Termites are a group of eusocial insects that were classified at the taxonomic rank of order Isoptera (see taxonomy below), but are now classified either as the infraorder Isoptera, or as epifamiliy Termitoidae within the cockroach order Blattodea. While termites are commonly known, especially in Australia, as “white ants,” they are not closely related to the ants.
Like ants, and some bees and wasps — all of which are placed in the separate order Hymenoptera — termites divide labor among castes, produce overlapping generations and take care of young collectively. Termites mostly feed on dead plant material, generally in the form of wood, leaf litter, soil, or animal dung, and about 10% of the estimated 4,000 species (about 3,106 taxonomically known) are economically significant as pests that can cause serious structural damage to buildings, crops or plantation forests. Termites are major detritivores, particularly in the subtropical and tropical regions, and their recycling of wood and other plant matter is of considerable ecological importance.
Conehead termites are an invasive species native to the Caribbean that was first introduced to the U.S. in 2001. They were originally called “tree termites,” but were renamed conehead termites to alleviate the misconception that this pest is only found in trees.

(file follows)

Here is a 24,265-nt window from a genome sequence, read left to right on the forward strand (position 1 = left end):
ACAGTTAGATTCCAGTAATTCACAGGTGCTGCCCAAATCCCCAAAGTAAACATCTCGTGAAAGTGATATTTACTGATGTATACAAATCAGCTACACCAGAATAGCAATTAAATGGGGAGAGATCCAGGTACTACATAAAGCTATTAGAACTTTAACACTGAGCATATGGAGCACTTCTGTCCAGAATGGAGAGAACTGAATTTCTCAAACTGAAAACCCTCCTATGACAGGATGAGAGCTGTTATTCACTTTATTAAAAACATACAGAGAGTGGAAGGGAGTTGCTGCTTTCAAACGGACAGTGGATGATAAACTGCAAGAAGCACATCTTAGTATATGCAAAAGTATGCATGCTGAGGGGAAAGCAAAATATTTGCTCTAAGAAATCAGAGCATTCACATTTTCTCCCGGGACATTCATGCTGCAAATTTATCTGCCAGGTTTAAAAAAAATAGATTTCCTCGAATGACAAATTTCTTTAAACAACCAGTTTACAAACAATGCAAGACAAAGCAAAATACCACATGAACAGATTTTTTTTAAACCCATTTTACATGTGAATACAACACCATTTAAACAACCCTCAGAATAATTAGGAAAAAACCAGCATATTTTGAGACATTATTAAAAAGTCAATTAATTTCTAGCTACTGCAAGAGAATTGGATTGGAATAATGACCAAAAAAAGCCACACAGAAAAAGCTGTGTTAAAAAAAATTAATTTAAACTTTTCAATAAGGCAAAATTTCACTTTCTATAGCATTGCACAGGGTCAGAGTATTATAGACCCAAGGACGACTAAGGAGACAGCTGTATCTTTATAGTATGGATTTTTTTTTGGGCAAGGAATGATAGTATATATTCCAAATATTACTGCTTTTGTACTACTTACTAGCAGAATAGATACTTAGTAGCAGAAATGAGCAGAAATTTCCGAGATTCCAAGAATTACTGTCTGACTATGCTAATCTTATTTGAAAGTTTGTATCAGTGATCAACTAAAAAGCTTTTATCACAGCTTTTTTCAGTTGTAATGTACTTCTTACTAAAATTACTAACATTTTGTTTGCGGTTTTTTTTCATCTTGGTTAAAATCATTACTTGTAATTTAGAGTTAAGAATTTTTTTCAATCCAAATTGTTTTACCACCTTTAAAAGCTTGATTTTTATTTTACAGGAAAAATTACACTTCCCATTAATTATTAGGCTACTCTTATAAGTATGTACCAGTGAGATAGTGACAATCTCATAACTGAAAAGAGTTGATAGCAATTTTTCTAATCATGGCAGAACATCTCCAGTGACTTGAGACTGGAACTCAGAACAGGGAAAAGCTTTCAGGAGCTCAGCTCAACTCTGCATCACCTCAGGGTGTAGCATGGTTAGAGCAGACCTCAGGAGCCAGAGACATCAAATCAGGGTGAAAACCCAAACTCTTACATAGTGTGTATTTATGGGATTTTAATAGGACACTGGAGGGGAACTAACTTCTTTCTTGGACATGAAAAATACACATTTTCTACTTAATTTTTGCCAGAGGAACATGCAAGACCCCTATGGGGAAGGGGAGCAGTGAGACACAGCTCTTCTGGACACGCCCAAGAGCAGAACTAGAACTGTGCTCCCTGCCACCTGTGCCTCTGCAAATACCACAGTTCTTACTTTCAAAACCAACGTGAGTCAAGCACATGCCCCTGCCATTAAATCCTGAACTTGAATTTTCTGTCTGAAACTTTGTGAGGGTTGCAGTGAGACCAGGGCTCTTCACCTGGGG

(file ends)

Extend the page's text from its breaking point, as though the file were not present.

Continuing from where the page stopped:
As the name suggests, dampwood termites infest wood with high moisture content. Dampwood termites are normally larger in size than other termite species.
Drywood termites can be avoided by making sure firewood and scrap wood is stored at least 20 feet from the home. Another drywood termite treatment tactic is to seal all cracks and crevices around the foundation of the home. Homeowners should also routinely inspect the property for signs of drywood termites, paying special attention to window and doorframes, trim, eaves, siding and attics.
Formosan termite control begins with eliminating sources of moisture both inside and outside of the home. Inside, homeowners should reduce humidity in crawl spaces, attics and basements with proper ventilation. Outdoors, divert water away from the home’s foundation to prevent Formosan termite access with properly functioning downspouts, gutters and splash blocks. Homeowners should also store firewood at least 20 feet away from the home and maintain a one-inch gap between soil and wood portions of the home.
The best method of subterranean termite control is to avoid water accumulation near the foundation of the home. Prevent subterranean termite access by diverting water away with properly functioning downspouts, gutters and splash blocks. Store firewood at least 20 feet away from the home, and keep mulch at least 15 inches from the foundation. Indoors, homeowners should reduce humidity through proper ventilation of crawl spaces, attics and basements to avoid attracting subterranean termite swarms.